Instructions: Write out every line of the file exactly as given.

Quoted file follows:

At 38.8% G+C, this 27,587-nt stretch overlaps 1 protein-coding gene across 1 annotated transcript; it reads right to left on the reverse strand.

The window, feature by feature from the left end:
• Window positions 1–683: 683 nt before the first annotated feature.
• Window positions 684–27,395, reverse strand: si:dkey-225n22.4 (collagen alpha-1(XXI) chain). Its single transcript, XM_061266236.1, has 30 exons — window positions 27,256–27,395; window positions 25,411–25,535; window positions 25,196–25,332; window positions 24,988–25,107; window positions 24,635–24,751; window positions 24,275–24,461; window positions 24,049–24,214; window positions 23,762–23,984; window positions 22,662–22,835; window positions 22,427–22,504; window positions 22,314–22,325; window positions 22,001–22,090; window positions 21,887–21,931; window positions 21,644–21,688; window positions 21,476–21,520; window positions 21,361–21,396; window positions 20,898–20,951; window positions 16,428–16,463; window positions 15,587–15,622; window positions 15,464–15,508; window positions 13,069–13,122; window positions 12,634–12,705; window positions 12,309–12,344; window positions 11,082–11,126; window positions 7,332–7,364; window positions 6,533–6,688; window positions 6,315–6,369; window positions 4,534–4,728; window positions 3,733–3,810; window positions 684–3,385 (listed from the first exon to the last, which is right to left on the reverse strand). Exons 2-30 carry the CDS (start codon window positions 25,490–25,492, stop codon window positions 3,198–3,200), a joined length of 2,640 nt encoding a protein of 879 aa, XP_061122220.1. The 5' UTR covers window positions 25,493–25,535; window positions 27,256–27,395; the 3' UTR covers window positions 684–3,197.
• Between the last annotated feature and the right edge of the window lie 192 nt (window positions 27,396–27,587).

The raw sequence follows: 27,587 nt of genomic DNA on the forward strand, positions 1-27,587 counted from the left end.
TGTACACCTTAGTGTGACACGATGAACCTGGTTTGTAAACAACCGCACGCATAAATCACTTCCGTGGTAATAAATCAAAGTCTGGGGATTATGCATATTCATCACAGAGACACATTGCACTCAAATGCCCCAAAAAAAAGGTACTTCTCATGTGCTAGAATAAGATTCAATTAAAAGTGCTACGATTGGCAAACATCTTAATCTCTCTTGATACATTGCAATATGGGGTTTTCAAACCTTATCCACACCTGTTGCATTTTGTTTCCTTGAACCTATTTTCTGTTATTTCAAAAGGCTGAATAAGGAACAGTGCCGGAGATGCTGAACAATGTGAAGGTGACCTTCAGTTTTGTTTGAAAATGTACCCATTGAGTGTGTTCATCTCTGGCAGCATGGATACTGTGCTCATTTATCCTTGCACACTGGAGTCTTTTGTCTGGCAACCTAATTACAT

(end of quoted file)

At 38.8% G+C, this 27,587-nt stretch overlaps 1 protein-coding gene across 1 annotated transcript; it reads right to left on the reverse strand.

The window, feature by feature from the left end:
• Window positions 1–683: 683 nt before the first annotated feature.
• Window positions 684–27,395, reverse strand: si:dkey-225n22.4 (collagen alpha-1(XXI) chain). Its single transcript, XM_061266236.1, has 30 exons — window positions 27,256–27,395; window positions 25,411–25,535; window positions 25,196–25,332; window positions 24,988–25,107; window positions 24,635–24,751; window positions 24,275–24,461; window positions 24,049–24,214; window positions 23,762–23,984; window positions 22,662–22,835; window positions 22,427–22,504; window positions 22,314–22,325; window positions 22,001–22,090; window positions 21,887–21,931; window positions 21,644–21,688; window positions 21,476–21,520; window positions 21,361–21,396; window positions 20,898–20,951; window positions 16,428–16,463; window positions 15,587–15,622; window positions 15,464–15,508; window positions 13,069–13,122; window positions 12,634–12,705; window positions 12,309–12,344; window positions 11,082–11,126; window positions 7,332–7,364; window positions 6,533–6,688; window positions 6,315–6,369; window positions 4,534–4,728; window positions 3,733–3,810; window positions 684–3,385 (listed from the first exon to the last, which is right to left on the reverse strand). Exons 2-30 carry the CDS (start codon window positions 25,490–25,492, stop codon window positions 3,198–3,200), a joined length of 2,640 nt encoding a protein of 879 aa, XP_061122220.1. The 5' UTR covers window positions 25,493–25,535; window positions 27,256–27,395; the 3' UTR covers window positions 684–3,197.
• Between the last annotated feature and the right edge of the window lie 192 nt (window positions 27,396–27,587).

The raw sequence follows: 27,587 nt of genomic DNA on the forward strand, positions 1-27,587 counted from the left end.
TGTACACCTTAGTGTGACACGATGAACCTGGTTTGTAAACAACCGCACGCATAAATCACTTCCGTGGTAATAAATCAAAGTCTGGGGATTATGCATATTCATCACAGAGACACATTGCACTCAAATGCCCCAAAAAAAAGGTACTTCTCATGTGCTAGAATAAGATTCAATTAAAAGTGCTACGATTGGCAAACATCTTAATCTCTCTTGATACATTGCAATATGGGGTTTTCAAACCTTATCCACACCTGTTGCATTTTGTTTCCTTGAACCTATTTTCTGTTATTTCAAAAGGCTGAATAAGGAACAGTGCCGGAGATGCTGAACAATGTGAAGGTGACCTTCAGTTTTGTTTGAAAATGTACCCATTGAGTGTGTTCATCTCTGGCAGCATGGATACTGTGCTCATTTATCCTTGCACACTGGAGTCTTTTGTCTGGCAACCTAATTACAT